Tag Archive | Surviving Faith

Surviving Faith by Joy Eileen

In August 2015, I embarked on my first blog tour for Breaking Faith, the debut novel by Joy Eileen. Whilst slow to get going, I found myself gripped and heavily invested in Faith’s rehabilitation following the end of an abusive relationship. She falls in love with the lead singer of the JackHoles, a band on the verge of the big time, and is on the precipice of a potential relationship with the enigmatic Killian. I loved this book and was really excited to read the next instalment of the JackHoles series, Surviving Faith.

I had the pleasure of reading this last week and Eileen does not disappoint. Much quicker paced than Breaking Faith, Surviving Faith shows Faith’s reticence in fully committing to Kill, scared to be broken hearted again when Kill inevitably hits the big time. As Faith’s concerns are mirrored through the relationships of her friends, the reader is left wondering if Faith is going to get her happy ending.

Eileen has certainly upped her game in this book. I couldn’t put it down. She takes the reader through a series of trials and tribulations that leaves them championing Faith to grasp her happy ending with both hands. Eileen builds the tension, sexual and otherwise, throughout, which invokes a variety of emotions for the reader, making this s thoroughly enjoyable read.

This novel is also a thriller of sorts and, while I did guess the plot twist fairly early on, it didn’t make me enjoy the book any less. In fact, it encouraged me to spot the clues leading up to the big reveal.

I loved the first book and I love the second book even more. Faith is a wonderfully rich character, as are the JackHoles, Kill, in particular. Eileen has done a brilliant job with this book and I have no doubt that the next instalment will be fantastic too.

Transparent by Joy Eileen

In August, the Segnalibro Book of the Month was Breaking Faith by Joy Eileen. Whilst it had a bit of a slow start, I was gripped and I’m very much looking forward to the release of it’s sequel, Surviving Faith, which is being finished at the moment. I was asked by the author if I would read and review Transparent, her latest novella, with a caveat that I should bear in mind that it was different from Breaking Faith.

Transparent is about Morley, a former art history student who works in local art gallery, Art. After taking home a painting of a 19th Century lord, Alexander Bryne. Morley is woken up in the night by a noise downstairs, and when she hears voices, she thinks she is being robbed. However, it is the voice of Alexander, who has been trapped in the painting by a gypsy curse and he needs help to escape so he can return to his own time, to clear his name after he was accused of theft of a valuable painting. Alexander is convinced that Morley can help him escape. Both Morley and Alexander have to adapt to each others presence and Alexander has to adapt to a modern way of life.

First of all, I want to make it clear that I really enjoyed this book. It was a bizarre plot line and I enjoyed, for the most part, Eileen’s execution of this strange love story. It’s well written, engaging and the characters are really likeable. However, when I put my textual analysis head on, there were things that irked me a little. It didn’t leave me feeling like the book was lacking, just that there were things that could have been unpacked a little more to enhance an already innovative novel.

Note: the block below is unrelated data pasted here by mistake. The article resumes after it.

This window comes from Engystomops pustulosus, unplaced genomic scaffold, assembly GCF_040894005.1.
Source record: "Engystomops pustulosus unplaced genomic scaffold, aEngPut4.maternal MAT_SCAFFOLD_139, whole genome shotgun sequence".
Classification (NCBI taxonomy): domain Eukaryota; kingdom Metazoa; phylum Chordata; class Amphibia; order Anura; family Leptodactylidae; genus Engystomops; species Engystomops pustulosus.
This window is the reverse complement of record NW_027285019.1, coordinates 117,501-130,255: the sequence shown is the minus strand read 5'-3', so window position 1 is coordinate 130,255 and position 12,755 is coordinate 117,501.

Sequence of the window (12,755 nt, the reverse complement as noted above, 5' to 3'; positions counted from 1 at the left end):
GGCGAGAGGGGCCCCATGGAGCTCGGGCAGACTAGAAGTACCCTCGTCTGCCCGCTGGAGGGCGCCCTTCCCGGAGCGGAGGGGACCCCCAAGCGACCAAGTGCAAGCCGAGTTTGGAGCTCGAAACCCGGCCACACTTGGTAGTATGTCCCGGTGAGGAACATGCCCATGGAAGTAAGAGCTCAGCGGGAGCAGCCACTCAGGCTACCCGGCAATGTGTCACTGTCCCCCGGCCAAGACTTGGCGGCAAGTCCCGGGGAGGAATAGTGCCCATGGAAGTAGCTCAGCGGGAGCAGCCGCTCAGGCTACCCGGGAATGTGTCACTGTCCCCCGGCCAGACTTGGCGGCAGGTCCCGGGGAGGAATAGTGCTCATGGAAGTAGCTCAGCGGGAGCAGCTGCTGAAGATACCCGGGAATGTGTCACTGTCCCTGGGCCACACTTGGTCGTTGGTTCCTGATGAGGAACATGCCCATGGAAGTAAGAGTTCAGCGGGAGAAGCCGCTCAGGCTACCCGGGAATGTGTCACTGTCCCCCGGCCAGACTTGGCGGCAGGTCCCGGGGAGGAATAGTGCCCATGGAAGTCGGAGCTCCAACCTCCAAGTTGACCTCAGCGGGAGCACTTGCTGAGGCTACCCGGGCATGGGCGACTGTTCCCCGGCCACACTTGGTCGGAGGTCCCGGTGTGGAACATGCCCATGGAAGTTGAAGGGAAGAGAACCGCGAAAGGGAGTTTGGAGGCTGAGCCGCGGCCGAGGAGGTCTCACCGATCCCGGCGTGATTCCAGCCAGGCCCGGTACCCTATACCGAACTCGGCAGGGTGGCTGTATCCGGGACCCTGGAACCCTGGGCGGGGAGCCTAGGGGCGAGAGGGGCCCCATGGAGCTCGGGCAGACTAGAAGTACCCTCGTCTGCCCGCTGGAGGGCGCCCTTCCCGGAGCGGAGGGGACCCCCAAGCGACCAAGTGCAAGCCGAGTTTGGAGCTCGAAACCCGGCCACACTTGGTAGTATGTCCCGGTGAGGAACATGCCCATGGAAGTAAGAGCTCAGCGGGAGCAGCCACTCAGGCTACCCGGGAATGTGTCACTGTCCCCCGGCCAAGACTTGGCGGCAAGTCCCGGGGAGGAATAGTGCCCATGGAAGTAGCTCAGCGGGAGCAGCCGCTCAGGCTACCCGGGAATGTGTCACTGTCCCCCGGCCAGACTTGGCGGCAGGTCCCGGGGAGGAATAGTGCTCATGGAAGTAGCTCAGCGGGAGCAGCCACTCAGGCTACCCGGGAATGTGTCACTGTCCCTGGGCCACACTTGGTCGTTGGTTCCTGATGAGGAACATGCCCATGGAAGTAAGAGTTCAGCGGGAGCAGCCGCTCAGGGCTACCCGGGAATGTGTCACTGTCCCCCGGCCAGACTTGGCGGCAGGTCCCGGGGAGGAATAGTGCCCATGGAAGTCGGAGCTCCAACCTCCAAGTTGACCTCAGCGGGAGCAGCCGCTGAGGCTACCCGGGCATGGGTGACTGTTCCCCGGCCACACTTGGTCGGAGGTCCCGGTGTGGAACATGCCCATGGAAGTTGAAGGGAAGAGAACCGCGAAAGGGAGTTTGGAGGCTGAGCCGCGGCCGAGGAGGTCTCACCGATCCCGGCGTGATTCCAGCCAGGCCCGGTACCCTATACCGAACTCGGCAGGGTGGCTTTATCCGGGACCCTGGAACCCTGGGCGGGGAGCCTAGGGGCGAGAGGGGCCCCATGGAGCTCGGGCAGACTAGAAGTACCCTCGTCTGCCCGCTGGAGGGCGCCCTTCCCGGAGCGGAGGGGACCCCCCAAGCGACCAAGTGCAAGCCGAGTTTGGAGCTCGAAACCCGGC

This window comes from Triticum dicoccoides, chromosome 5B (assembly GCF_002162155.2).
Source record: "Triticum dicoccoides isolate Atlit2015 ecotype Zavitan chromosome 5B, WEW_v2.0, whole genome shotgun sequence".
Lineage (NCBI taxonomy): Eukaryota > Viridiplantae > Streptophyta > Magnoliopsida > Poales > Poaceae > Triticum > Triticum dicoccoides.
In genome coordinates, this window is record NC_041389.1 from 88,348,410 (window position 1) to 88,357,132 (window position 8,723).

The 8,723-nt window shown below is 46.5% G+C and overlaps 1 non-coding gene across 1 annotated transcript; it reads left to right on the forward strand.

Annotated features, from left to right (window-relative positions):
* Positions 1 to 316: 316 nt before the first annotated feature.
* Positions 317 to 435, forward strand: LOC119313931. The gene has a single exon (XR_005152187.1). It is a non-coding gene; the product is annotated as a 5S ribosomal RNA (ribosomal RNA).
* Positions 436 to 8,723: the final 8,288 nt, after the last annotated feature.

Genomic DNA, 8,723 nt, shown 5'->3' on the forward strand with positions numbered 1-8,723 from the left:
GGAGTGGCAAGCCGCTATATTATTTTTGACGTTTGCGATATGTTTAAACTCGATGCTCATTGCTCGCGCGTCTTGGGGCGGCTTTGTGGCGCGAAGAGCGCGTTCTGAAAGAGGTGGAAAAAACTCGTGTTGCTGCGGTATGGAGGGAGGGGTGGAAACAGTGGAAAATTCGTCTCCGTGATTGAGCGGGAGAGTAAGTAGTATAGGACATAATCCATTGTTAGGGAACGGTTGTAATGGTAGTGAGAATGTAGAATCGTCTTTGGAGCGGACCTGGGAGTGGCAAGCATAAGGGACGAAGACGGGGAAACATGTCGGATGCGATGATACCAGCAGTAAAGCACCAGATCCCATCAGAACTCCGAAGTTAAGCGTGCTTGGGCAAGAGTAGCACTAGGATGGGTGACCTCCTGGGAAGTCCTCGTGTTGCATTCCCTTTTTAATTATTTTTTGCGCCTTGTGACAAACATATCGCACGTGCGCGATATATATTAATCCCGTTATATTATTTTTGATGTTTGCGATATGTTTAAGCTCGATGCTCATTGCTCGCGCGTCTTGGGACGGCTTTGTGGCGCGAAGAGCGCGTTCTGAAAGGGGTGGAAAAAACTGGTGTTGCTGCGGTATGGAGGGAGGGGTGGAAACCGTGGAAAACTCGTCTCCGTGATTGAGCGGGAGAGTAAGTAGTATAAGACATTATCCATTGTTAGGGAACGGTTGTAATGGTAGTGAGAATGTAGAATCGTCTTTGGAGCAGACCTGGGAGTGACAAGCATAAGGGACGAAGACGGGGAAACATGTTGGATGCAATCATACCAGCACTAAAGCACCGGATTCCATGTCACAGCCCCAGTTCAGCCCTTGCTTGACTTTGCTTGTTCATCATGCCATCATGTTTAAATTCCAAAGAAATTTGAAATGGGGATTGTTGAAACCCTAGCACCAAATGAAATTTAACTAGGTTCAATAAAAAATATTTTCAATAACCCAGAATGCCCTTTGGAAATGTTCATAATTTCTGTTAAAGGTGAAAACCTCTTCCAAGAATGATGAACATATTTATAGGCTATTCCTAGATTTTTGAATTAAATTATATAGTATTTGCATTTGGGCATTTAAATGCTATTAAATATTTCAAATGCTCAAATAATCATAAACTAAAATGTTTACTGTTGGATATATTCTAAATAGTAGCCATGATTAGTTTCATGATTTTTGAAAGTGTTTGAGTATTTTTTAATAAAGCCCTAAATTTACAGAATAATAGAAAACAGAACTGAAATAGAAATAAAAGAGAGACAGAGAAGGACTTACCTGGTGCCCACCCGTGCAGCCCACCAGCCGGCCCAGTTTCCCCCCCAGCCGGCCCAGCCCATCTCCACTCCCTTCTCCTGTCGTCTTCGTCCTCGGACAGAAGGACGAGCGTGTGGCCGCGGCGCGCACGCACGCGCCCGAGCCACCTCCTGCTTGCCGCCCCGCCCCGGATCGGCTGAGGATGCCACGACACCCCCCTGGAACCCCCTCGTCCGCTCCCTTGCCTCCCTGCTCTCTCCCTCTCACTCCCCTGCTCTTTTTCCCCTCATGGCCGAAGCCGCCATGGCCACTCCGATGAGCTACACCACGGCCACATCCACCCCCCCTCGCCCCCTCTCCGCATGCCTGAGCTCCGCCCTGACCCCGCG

Alexander is a British Lord from the 1800’s who finds himself in an American home of a single young woman of independent means. Yet, it is very easy to forget the different heritage of the two characters. I’d have liked to have seen Alexander struggle more as he adapts to a highly technological world. Yet, he can text and Google very quickly after leaving the painting. Also, I would have expected a 19th Century Lord to have a little more sensibility when it comes to sleeping with a young woman who is not a prostitute, nor is she his wife. More could have been made of Alexander’s ability to fit in and Morley could have had a harder time getting him to accept modern sexual politics, as Alexander’s 19th Century aristocratic upbringing was ingrained into him. Alexander also finds that cooking comes naturally to him, yet I would imagine that a Lord would have little cooking experience. Little niggles, but niggles nonetheless.

There was one thing that really baffled me. At one point in the book, Alexander goes to a safety deposit box to retrieve his driving license and social security number. As these are both 20th Century items, I was thrown by how this could be possible and if there was an explanation for this, I struggled to grasp it. Perhaps it was a “blink and you’ll miss it” explanation but I  did read that particular section twice to try and find what I’d missed and couldn’t find anything.

Criticisms aside, Eileen captures the reader’s imagination with the unusual plot and manages to explain away most things in a feasible way. I liked Eileen’s writing style, just as I did when I read Breaking Faith. She has an intelligent turn of phrase and you do feel that she has put a lot of effort into selecting just the right expressions and words to use in her narrative. My only real criticism is that, in places, it lacked authenticity for me. Yet, if I put that textual analyst part of me to one side, it is a really nice love story that will entertain any reader who like a romantic tale. I really liked the idea of the plot and I bought into it right from the start, no slow build up like in Breaking Faith. What I’d say is, give this book a read, don’t think too hard about the why’s and wherefore’s, and enjoy it for the pleasant love story that it is.


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Breaking Faith by Joy Eileen